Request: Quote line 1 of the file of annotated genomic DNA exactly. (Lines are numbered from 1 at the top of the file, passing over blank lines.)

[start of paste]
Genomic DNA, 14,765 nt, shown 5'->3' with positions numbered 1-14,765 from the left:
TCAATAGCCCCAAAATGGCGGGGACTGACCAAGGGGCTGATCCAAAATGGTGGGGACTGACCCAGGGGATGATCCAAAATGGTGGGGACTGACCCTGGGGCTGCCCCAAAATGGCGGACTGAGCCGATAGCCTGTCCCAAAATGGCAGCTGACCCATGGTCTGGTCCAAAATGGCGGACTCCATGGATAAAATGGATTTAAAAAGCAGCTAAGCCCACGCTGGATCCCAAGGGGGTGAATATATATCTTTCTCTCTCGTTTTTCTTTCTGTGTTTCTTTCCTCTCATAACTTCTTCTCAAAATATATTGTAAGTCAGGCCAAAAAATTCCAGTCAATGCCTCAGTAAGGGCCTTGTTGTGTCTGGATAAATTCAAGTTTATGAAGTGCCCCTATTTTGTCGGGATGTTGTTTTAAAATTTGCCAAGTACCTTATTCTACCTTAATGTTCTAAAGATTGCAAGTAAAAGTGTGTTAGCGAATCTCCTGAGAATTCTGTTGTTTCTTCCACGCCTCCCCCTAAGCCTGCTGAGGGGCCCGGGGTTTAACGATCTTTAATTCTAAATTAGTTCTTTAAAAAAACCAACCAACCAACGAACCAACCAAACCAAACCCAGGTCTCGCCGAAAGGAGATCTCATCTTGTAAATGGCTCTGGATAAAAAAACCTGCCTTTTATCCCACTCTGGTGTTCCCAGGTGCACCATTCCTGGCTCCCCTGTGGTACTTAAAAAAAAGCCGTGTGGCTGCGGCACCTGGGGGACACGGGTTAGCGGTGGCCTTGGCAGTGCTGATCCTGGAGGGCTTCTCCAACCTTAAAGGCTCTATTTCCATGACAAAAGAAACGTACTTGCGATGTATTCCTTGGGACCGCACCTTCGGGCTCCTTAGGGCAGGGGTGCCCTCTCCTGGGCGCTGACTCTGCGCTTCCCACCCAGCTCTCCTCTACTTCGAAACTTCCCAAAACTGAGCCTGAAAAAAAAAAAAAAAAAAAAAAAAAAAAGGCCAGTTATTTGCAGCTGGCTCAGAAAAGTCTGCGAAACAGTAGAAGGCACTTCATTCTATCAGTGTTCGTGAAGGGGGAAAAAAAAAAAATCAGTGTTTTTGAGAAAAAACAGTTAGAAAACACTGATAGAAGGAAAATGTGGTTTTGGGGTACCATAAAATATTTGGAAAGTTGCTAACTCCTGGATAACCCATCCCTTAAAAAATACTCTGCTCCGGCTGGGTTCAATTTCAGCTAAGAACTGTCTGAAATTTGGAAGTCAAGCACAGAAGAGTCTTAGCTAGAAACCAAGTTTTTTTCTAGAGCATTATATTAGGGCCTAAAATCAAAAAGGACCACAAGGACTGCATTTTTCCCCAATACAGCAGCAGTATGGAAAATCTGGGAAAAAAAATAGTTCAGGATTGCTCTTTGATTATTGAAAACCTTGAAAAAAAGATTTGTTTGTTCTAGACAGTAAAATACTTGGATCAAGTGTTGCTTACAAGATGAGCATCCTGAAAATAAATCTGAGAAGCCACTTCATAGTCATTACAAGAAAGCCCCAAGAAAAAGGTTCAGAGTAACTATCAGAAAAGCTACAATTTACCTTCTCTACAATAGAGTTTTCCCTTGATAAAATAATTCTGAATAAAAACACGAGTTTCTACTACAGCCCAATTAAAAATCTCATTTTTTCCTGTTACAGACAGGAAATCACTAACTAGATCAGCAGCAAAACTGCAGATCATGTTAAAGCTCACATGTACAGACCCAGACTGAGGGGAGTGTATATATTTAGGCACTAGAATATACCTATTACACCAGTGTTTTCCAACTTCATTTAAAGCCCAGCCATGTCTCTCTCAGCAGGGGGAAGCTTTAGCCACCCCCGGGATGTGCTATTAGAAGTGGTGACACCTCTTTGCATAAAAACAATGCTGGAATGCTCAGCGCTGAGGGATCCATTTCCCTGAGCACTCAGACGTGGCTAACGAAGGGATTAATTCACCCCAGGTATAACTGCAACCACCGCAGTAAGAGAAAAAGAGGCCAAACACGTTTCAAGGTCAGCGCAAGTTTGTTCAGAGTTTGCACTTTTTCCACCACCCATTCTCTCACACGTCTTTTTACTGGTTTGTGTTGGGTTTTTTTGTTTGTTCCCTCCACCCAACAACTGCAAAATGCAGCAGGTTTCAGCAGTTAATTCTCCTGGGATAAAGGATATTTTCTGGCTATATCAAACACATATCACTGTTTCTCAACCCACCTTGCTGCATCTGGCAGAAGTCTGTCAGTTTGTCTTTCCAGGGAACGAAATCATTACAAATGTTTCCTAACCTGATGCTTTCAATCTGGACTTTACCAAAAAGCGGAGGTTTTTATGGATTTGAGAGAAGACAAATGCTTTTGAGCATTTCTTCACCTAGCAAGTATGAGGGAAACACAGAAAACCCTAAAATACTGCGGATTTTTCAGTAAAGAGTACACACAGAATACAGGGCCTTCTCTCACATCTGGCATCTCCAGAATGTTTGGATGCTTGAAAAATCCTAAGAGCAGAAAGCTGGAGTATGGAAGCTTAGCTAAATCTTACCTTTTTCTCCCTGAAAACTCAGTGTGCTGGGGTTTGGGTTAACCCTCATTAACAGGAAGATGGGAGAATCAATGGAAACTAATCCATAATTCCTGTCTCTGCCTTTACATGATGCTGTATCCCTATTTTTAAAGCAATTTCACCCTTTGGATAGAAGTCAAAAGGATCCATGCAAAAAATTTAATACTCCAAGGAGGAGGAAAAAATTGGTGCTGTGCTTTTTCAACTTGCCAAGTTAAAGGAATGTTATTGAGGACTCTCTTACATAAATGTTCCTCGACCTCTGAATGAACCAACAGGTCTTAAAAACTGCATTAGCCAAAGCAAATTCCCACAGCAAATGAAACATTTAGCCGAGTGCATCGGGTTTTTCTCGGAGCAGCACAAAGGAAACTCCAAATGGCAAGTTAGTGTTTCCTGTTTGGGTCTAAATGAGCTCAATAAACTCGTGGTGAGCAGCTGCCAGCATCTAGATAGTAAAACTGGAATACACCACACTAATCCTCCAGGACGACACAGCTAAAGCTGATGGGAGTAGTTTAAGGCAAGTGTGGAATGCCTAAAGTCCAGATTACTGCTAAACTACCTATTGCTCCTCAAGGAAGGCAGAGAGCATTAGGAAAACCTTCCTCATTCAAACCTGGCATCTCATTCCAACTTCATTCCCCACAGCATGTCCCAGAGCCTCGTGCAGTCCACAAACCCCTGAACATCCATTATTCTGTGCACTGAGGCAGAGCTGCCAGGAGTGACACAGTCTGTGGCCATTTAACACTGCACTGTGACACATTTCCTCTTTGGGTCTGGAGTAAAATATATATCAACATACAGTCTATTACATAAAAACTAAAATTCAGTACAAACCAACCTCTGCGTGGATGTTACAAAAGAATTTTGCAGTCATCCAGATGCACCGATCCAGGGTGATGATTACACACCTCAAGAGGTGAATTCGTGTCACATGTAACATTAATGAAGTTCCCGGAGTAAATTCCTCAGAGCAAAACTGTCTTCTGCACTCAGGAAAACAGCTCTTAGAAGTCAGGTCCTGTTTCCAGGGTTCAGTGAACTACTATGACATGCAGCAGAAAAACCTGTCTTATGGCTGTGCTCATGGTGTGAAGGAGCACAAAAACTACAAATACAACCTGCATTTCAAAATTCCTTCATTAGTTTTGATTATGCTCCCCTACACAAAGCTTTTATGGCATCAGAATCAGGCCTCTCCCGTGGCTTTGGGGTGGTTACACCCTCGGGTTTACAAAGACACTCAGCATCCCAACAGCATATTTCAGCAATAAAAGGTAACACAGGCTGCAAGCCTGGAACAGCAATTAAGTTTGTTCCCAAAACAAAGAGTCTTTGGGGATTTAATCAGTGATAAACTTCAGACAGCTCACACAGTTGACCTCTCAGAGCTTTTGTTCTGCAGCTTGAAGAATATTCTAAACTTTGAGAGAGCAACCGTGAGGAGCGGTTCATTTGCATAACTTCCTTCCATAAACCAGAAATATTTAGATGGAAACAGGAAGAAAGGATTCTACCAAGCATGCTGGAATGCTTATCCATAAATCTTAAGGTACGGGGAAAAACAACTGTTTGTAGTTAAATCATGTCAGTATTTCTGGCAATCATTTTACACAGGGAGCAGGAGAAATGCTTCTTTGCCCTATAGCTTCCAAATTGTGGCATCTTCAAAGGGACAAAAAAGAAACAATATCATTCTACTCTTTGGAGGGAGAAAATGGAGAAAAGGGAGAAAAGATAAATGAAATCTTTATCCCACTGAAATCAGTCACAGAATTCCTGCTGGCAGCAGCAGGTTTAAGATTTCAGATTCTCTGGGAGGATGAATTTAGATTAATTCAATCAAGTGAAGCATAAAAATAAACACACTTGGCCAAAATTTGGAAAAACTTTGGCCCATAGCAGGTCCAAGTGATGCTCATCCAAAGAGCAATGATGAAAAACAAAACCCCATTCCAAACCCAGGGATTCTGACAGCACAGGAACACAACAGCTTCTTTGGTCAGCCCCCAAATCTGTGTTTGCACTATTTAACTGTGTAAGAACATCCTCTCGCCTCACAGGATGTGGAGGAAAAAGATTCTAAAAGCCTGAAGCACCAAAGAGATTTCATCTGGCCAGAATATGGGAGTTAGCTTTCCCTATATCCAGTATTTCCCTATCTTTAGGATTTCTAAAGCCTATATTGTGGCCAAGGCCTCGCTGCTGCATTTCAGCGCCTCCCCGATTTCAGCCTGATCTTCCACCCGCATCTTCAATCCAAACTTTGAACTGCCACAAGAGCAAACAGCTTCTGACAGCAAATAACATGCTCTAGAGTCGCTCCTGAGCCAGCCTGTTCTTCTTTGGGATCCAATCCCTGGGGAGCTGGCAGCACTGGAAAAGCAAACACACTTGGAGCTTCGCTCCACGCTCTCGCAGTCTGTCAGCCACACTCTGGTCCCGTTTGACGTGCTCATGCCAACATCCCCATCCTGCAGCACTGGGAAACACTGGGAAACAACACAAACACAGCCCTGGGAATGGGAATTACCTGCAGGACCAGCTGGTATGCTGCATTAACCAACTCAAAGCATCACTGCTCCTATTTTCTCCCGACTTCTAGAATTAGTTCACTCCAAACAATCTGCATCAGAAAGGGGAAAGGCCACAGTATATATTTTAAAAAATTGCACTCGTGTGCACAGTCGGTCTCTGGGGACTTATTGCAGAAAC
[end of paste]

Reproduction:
Genomic DNA, 14,765 nt, shown 5'->3' with positions numbered 1-14,765 from the left: